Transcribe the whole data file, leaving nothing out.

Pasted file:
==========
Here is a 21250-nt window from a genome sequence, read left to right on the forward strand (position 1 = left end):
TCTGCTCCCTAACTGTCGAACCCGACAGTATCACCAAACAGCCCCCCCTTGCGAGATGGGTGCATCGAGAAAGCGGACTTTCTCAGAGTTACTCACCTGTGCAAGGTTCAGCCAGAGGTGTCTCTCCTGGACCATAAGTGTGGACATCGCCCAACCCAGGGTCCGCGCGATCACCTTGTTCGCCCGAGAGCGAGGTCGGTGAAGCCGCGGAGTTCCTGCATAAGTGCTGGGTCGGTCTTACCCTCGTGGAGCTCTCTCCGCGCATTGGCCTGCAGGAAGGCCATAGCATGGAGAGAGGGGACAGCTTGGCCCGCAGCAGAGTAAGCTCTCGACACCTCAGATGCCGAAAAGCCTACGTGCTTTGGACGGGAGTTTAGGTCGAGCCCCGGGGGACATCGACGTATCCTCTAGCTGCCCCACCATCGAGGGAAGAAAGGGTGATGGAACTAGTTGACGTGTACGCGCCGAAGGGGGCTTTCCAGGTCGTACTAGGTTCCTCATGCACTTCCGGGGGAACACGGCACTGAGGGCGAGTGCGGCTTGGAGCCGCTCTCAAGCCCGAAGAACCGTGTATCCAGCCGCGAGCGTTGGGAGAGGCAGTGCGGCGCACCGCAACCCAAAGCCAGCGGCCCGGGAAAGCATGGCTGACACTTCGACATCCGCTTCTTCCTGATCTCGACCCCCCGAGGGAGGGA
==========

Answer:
Here is a 21250-nt window from a genome sequence, read left to right on the forward strand (position 1 = left end):
TCTGCTCCCTAACTGTCGAACCCGACAGTATCACCAAACAGCCCCCCCTTGCGAGATGGGTGCATCGAGAAAGCGGACTTTCTCAGAGTTACTCACCTGTGCAAGGTTCAGCCAGAGGTGTCTCTCCTGGACCATAAGTGTGGACATCGCCCAACCCAGGGTCCGCGCGATCACCTTGTTCGCCCGAGAGCGAGGTCGGTGAAGCCGCGGAGTTCCTGCATAAGTGCTGGGTCGGTCTTACCCTCGTGGAGCTCTCTCCGCGCATTGGCCTGCAGGAAGGCCATAGCATGGAGAGAGGGGACAGCTTGGCCCGCAGCAGAGTAAGCTCTCGACACCTCAGATGCCGAAAAGCCTACGTGCTTTGGACGGGAGTTTAGGTCGAGCCCCGGGGGACATCGACGTATCCTCTAGCTGCCCCACCATCGAGGGAAGAAAGGGTGATGGAACTAGTTGACGTGTACGCGCCGAAGGGGGCTTTCCAGGTCGTACTAGGTTCCTCATGCACTTCCGGGGGAACACGGCACTGAGGGCGAGTGCGGCTTGGAGCCGCTCTCAAGCCCGAAGAACCGTGTATCCAGCCGCGAGCGTTGGGAGAGGCAGTGCGGCGCACCGCAACCCAAAGCCAGCGGCCCGGGAAAGCATGGCTGACACTTCGACATCCGCTTCTTCCTGATCTCGACCCCCCGAGGGAGGGA